The insurance industry operates under a General Insurance Code of Practice directed at standards and consumer protection and other legislation covering the contents of insurance policies and standard cover for some domestic insurance policyholders. Insurance marketing and selling practices have been reformed by financial services legislation.

Contributor

Mark Attard

Partner, Clyde & Co.

Insurance agents and brokers

Last updated

1 July 2020

Insurance agents or authorised representatives and insurance brokers are both involved in the marketing and sale of insurance policies to the general public, and sometimes there is a tendency to confuse their roles. Generally speaking, insurance agents or authorised representatives act for insurance companies. They market and sell insurance policies for an insurer or insurers under an agreement with those insurers. They are normally paid a commission by the insurer.

An insurance broker, on the other hand, normally represents the interests of the consumer and will advise on a range of available insurance products to meet the consumer’s needs.

Parts 4 and 5 of the Insurance Code require insurers to ensure their employees and authorised representatives receive adequate training in respect of their insurance policies and services. Insurers are required to measure the effectiveness of their training and continually monitor the performance of their staff and representatives.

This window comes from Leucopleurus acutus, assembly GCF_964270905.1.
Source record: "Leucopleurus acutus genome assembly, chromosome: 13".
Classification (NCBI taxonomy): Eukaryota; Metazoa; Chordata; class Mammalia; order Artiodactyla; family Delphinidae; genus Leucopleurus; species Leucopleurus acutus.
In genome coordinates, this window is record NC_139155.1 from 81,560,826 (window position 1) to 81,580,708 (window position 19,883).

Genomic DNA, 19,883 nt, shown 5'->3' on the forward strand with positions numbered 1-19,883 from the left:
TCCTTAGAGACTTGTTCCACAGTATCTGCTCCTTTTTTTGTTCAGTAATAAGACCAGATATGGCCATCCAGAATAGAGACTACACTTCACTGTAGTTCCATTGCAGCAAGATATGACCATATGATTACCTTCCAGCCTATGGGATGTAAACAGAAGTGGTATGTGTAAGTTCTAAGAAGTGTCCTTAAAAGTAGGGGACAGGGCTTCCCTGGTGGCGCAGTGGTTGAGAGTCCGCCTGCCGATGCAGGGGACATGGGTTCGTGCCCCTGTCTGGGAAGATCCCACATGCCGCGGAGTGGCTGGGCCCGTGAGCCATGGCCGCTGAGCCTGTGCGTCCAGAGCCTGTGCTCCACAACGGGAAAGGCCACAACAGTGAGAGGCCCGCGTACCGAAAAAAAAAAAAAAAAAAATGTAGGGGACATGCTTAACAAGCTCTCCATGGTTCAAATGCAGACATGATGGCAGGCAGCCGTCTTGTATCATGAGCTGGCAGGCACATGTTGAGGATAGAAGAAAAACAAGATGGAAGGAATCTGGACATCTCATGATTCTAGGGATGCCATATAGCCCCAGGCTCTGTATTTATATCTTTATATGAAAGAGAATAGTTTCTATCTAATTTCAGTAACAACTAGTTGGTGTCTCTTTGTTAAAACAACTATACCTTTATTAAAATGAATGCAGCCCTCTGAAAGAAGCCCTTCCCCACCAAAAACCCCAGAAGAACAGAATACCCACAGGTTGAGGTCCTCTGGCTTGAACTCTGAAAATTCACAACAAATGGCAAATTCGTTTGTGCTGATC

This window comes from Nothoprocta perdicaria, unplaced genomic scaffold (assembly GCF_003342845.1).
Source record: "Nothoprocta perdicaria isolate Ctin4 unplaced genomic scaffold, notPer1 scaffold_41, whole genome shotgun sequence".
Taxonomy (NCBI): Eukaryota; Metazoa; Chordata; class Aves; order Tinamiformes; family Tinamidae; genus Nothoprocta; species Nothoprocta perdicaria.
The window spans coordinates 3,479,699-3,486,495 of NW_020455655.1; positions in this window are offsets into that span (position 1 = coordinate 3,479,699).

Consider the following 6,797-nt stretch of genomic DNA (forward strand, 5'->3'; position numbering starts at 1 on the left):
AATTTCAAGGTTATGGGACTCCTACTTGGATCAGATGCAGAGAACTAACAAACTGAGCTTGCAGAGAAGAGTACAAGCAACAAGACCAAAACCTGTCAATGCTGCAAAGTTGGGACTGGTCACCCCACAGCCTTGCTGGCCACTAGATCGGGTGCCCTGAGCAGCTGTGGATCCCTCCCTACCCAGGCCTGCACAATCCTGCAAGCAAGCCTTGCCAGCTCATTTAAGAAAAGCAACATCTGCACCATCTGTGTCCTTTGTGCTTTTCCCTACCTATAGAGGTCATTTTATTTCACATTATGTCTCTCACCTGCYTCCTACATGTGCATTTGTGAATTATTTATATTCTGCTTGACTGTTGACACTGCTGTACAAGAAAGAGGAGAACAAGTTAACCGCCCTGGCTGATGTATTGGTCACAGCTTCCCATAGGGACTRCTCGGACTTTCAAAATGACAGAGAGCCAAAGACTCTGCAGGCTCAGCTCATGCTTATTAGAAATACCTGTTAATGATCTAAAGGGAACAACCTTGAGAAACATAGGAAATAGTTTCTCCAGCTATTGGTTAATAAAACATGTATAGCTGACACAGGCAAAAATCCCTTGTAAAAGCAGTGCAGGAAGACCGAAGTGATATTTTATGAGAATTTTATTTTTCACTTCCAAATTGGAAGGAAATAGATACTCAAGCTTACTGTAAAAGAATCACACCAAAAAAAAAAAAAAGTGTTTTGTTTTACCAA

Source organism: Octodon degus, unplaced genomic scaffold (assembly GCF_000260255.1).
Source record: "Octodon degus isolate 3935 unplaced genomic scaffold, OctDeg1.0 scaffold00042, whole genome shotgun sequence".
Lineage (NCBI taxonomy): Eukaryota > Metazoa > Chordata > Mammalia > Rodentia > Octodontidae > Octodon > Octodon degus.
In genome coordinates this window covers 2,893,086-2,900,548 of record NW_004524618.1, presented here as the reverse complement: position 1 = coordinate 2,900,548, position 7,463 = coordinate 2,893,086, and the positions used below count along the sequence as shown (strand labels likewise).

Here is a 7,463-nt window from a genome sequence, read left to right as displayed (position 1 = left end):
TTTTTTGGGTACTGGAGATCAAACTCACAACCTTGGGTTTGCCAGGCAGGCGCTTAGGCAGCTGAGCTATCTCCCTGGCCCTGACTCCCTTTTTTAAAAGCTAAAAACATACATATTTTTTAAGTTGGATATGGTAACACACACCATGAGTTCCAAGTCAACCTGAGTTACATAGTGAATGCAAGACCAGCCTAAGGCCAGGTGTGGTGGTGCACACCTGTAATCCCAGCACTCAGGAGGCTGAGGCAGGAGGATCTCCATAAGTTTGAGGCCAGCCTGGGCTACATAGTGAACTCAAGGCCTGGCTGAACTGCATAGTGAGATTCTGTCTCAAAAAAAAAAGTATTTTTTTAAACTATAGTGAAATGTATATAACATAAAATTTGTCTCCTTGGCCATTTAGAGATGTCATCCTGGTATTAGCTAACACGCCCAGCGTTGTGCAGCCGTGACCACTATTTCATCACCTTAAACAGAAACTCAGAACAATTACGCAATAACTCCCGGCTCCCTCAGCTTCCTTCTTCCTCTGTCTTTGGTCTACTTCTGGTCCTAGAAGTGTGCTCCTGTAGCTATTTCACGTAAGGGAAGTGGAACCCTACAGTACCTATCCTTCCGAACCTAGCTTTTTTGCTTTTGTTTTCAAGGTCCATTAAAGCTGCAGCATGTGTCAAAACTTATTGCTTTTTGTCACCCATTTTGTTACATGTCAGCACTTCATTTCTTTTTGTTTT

Corporations Act

Under Part 10.2 of the Corporations Act 2001 (Cth) (‘Corporations Act’), most brokers must be licensed. A broker can only use the descriptions ‘insurance broker’, ‘general insurance broker’ or ‘life insurance broker’ if authorised to do so through a condition in its licence. Under the Corporations Act, agents do not need a licence if they are authorised representatives of a licensed insurer.

The Corporations Act imposes additional disclosure requirements on agents, brokers and insurers that market and sell domestic insurance.

A Financial Services Guide (FSG) must be provided by licensees to retail clients as soon as possible. A FSG contains information about commissions and the dispute resolution procedures available to policyholders (pt 7.7).

A Product Disclosure Statement must also be provided at the earliest possible time.

Where the relevant insurance policy has been recommended by the insurer or broker before the contract is entered into, the Corporations Act also requires the provision of a ‘statement of advice’. The statement informs the consumer of the basis upon which the recommendation is made and discloses any potential conflicts of interest that may arise in the giving of the advice (pt 7.7).

Policyholders need to be mindful of the roles of brokers and agents. If a policyholder finds that the cover provided under an insurance policy is insufficient or coverage for a claim is declined by an insurer, then pay careful attention to the responsibility of the agent or broker in arranging that insurance.

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